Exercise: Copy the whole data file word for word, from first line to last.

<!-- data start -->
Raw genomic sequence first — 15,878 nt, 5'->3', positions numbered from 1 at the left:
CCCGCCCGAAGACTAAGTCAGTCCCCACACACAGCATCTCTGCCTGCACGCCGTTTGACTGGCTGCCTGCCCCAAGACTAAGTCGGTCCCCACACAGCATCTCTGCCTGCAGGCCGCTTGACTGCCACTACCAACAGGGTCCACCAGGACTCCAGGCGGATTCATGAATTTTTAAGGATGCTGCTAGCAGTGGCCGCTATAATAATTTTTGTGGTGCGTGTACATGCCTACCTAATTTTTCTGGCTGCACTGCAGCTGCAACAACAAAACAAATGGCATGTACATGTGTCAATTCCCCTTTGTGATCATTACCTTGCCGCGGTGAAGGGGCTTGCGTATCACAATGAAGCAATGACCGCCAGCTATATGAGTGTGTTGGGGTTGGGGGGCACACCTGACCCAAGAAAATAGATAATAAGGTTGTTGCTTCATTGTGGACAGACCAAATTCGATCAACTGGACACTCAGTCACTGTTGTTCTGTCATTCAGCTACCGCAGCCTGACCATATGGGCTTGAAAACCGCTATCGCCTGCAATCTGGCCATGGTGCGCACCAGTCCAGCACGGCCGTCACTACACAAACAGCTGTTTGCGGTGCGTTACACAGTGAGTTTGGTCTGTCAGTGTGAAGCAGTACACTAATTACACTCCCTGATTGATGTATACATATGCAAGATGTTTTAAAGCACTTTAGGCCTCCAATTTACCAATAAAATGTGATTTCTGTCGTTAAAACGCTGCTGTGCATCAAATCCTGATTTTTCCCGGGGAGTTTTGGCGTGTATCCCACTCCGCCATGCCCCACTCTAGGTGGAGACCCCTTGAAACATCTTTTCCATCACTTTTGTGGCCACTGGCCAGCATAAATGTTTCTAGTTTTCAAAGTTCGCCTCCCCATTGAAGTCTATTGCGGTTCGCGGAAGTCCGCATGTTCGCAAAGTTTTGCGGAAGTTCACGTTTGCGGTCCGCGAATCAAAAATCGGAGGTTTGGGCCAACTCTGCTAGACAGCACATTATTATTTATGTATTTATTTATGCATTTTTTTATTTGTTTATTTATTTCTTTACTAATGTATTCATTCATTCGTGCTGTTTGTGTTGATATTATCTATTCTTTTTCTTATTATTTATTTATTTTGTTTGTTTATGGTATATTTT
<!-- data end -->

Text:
Raw genomic sequence first — 15,878 nt, 5'->3', positions numbered from 1 at the left:
CCCGCCCGAAGACTAAGTCAGTCCCCACACACAGCATCTCTGCCTGCACGCCGTTTGACTGGCTGCCTGCCCCAAGACTAAGTCGGTCCCCACACAGCATCTCTGCCTGCAGGCCGCTTGACTGCCACTACCAACAGGGTCCACCAGGACTCCAGGCGGATTCATGAATTTTTAAGGATGCTGCTAGCAGTGGCCGCTATAATAATTTTTGTGGTGCGTGTACATGCCTACCTAATTTTTCTGGCTGCACTGCAGCTGCAACAACAAAACAAATGGCATGTACATGTGTCAATTCCCCTTTGTGATCATTACCTTGCCGCGGTGAAGGGGCTTGCGTATCACAATGAAGCAATGACCGCCAGCTATATGAGTGTGTTGGGGTTGGGGGGCACACCTGACCCAAGAAAATAGATAATAAGGTTGTTGCTTCATTGTGGACAGACCAAATTCGATCAACTGGACACTCAGTCACTGTTGTTCTGTCATTCAGCTACCGCAGCCTGACCATATGGGCTTGAAAACCGCTATCGCCTGCAATCTGGCCATGGTGCGCACCAGTCCAGCACGGCCGTCACTACACAAACAGCTGTTTGCGGTGCGTTACACAGTGAGTTTGGTCTGTCAGTGTGAAGCAGTACACTAATTACACTCCCTGATTGATGTATACATATGCAAGATGTTTTAAAGCACTTTAGGCCTCCAATTTACCAATAAAATGTGATTTCTGTCGTTAAAACGCTGCTGTGCATCAAATCCTGATTTTTCCCGGGGAGTTTTGGCGTGTATCCCACTCCGCCATGCCCCACTCTAGGTGGAGACCCCTTGAAACATCTTTTCCATCACTTTTGTGGCCACTGGCCAGCATAAATGTTTCTAGTTTTCAAAGTTCGCCTCCCCATTGAAGTCTATTGCGGTTCGCGGAAGTCCGCATGTTCGCAAAGTTTTGCGGAAGTTCACGTTTGCGGTCCGCGAATCAAAAATCGGAGGTTTGGGCCAACTCTGCTAGACAGCACATTATTATTTATGTATTTATTTATGCATTTTTTTATTTGTTTATTTATTTCTTTACTAATGTATTCATTCATTCGTGCTGTTTGTGTTGATATTATCTATTCTTTTTCTTATTATTTATTTATTTTGTTTGTTTATGGTATATTTT